Fixed vs. Growth Mindset

 

Confession: When I was 8 or 9 years old I wet myself on stage in front of hundreds (possibly thousands) of people at the Miss Pre-Teen Texas Pageant in Dallas, TX.

Up until this “proud” moment I’d only been in two pageants. Both were at the Denton County Fair.

I remember getting to the pageant in Dallas and realizing I wasn’t in Kansas anymore (meaning this was the big leagues). I’m talking hardcore stage moms, girls belting out big songs by Whitney Houston, pageant politics…It was like nothing I’d ever experienced before and pretty intimidating to my little self.

There was a talent portion, group dance performance, and a formal gown section of the pageant. I nailed every dance move to “Never Had a Friend Like Me” for the group performance and sang my little country heart out to a Tanya Tucker song in my denim skirt and cowgirl boots while rockin’ my 90’s perm.

Then it all fell apart.

My poor dad got the “honor” of escorting me onto the stage in my WHITE ball gown for the formal portion of the competition. As I was walked up to the stage I got super nervous and asked the stage manager if I could run to the bathroom really quickly.

(Side note: To this day, before I speak, I have to go to the bathroom several times. It’s my nervous habit.)

She emphatically replied, “NO WAY, you are about to go on stage.” I was going to have to hold it. So I did all I could to suck in my stomach. I’ve always had horrible bladder control, so this was not good news for me.

As I walked to my first “X”, which was marked on the stage for us to stand at and wait for our name to be called out, I turned to my dad and said, while sucking in for dear life, “I’ve gotta go, I’ve gotta go, I’ve gotta go.”

To which he replied, “Hold it, hold it, hold it.”

To which I responded, “I don’t think I can.”

To which he said, “Yes, you can.”

At which point I lost all control and said, ” I’m going, I’m going, I’m going.”

And right then and there I peed on the stage in front of hundreds, maybe thousands, of people with a great big smile on my face, which turned white as a ghost as I lost all awareness of time and space.

The staff called my name over the mic telling the audience how much I liked ballet, singing, performing, and playing Barbies, and how I wanted to be a singer when I grew up.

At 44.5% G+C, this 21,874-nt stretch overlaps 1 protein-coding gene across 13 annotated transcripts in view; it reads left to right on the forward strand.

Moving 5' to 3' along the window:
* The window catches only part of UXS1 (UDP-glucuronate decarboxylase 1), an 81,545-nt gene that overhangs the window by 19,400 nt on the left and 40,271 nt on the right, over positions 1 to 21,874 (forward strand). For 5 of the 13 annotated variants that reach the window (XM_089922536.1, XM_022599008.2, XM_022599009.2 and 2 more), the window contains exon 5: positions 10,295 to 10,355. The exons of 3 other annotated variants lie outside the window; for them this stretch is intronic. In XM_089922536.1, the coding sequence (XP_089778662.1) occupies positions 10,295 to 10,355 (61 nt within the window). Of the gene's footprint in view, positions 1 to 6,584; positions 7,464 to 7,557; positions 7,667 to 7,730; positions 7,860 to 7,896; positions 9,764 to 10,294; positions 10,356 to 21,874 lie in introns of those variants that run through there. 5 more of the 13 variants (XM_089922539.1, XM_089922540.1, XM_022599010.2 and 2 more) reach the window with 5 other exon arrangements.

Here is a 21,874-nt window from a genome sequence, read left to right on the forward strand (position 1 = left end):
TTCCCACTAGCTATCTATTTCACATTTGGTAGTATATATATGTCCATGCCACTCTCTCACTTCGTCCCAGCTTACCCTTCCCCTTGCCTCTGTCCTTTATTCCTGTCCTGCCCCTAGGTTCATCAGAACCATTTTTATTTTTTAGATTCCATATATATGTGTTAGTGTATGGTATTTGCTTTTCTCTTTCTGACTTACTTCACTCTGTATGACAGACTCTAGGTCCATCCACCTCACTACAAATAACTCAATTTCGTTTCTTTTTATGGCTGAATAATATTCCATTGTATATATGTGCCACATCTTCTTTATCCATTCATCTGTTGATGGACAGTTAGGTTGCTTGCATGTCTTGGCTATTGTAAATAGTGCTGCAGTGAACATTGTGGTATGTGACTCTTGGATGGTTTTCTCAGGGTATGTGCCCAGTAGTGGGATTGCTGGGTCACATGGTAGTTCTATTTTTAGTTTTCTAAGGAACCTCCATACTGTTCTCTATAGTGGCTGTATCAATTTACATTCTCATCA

I was a floating zombie as I walked right past the person handing me a trophy and down the stairs, only to be called back up to the stage to pick up my trophy.

Defeated and humiliated, I slowly made my way back to my seat in my soaking white dress while they stopped the entire pageant to mop up the stage. Needless to say, that was both the beginning and end to my days as a beauty queen.

You might be asking yourself, Why did she tell me this mortifying story?

Because it took me years to even laugh about this event, and now I can, and I thought maybe you’d get a good laugh, too.

Most importantly, I told you because I think it illustrates a point we can all relate to, which is this: Any time we try something new we aren’t going to be great at it. In fact, we may embarrass ourselves horribly, but that doesn’t mean we have to throw in the towel.

Growing up, I always believed talent was something you were born with, you either had it or you didn’t. It’s taken me years to develop a healthier growth mindset. I’ve come to understand with time and effort you can become great at something and that talent is developed, not necessarily innate.

I wish I would have known this as a kid, because maybe then I wouldn’t have given up so easily on things I was truly interested in that didn’t come easily or instantaneously to me.

Here’s my encouragement to you next time you want to try something new, like a career, a sport, a craft, a speech, an instrument, or whatever else you’ve always wanted to try—

Go in with the mindset that you’re probably not going to be great at it at first, and that’s OK. Remember not to give up in the awkward phases and keep pushing through, because it’s time, consistency, and effort that will make you great at it.

Don’t let a fixed mindset that tells you if you don’t get it right the first time then you’ll never be any good at it keep you from growing into the person you want to become. Transform those thoughts into a growth mindset that says, “I will get great at this with consistent effort and over time. This is the key to mastery.”

When we know better, we do better. I faced my fears and stand on stage all the time and speak to people. Thankfully I’ve yet to wet myself, so there’s hope for us all, folks! ?

Love and Blessings Y’all!

 

The dress 🙂

My 90’s perm and cowgirl boots!! Yeehaw!

 

 

One Response to “Fixed vs. Growth Mindset”

  1. Roma Preiss

    Bailey, what a wonderful message. You as a child had lots of courage as you now do. You are such an inspiration to everyone. May God Richly Bless you and Ellie and your family. Keep up the great work!

    Reply

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